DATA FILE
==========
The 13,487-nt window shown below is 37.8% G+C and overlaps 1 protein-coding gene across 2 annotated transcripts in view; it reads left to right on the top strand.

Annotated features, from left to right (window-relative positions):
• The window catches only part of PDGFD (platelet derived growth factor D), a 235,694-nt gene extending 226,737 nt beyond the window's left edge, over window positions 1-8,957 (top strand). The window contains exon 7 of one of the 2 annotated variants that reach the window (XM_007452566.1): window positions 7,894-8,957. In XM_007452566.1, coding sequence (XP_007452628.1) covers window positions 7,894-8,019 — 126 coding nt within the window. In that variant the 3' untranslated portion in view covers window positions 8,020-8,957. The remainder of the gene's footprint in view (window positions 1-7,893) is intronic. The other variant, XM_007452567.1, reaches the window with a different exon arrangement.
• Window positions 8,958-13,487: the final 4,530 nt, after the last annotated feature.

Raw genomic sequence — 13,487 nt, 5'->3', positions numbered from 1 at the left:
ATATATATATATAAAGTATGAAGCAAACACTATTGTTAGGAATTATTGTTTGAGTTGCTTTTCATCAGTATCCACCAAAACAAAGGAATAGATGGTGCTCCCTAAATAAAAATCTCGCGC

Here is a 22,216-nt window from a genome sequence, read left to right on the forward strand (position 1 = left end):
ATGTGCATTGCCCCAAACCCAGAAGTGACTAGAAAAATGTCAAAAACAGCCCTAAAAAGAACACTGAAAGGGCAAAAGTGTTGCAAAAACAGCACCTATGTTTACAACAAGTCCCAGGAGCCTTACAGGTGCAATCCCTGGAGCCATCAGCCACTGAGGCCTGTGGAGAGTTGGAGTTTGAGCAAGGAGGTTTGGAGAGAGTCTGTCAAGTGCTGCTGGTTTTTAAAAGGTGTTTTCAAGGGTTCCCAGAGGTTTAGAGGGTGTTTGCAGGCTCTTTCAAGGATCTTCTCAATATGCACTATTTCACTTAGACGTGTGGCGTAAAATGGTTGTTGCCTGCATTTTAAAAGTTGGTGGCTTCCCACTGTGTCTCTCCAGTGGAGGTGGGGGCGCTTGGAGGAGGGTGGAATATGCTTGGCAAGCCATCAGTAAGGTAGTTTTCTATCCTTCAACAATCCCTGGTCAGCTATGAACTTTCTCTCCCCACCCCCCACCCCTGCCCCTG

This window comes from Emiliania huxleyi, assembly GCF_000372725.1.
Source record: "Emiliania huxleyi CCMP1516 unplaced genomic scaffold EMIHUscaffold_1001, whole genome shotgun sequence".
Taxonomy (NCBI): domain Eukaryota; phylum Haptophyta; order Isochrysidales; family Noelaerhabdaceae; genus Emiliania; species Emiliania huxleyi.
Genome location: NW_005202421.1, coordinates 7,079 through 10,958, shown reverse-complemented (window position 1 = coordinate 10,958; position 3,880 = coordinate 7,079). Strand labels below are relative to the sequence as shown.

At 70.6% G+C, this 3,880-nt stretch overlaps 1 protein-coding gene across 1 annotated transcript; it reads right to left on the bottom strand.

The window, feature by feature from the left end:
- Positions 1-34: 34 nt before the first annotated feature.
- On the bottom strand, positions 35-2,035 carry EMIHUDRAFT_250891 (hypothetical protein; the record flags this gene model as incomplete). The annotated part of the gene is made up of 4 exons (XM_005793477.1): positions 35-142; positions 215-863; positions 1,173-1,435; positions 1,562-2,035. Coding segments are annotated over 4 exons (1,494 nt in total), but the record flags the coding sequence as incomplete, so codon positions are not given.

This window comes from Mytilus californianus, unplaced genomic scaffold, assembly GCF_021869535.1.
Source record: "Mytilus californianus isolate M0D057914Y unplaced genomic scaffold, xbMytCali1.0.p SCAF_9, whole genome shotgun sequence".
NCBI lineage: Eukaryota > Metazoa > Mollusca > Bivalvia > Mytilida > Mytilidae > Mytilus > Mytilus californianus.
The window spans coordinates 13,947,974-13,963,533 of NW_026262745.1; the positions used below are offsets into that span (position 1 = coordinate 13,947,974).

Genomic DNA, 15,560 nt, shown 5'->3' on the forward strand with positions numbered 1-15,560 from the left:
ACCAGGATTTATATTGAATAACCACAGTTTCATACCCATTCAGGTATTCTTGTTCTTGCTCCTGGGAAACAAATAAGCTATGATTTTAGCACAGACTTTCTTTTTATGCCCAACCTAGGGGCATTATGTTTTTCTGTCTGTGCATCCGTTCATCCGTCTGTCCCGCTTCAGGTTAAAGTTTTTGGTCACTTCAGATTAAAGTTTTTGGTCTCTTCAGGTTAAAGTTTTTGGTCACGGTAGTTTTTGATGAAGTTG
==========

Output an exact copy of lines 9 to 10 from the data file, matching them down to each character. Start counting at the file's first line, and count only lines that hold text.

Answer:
This window comes from Emiliania huxleyi, assembly GCF_000372725.1.
Source record: "Emiliania huxleyi CCMP1516 unplaced genomic scaffold EMIHUscaffold_1001, whole genome shotgun sequence".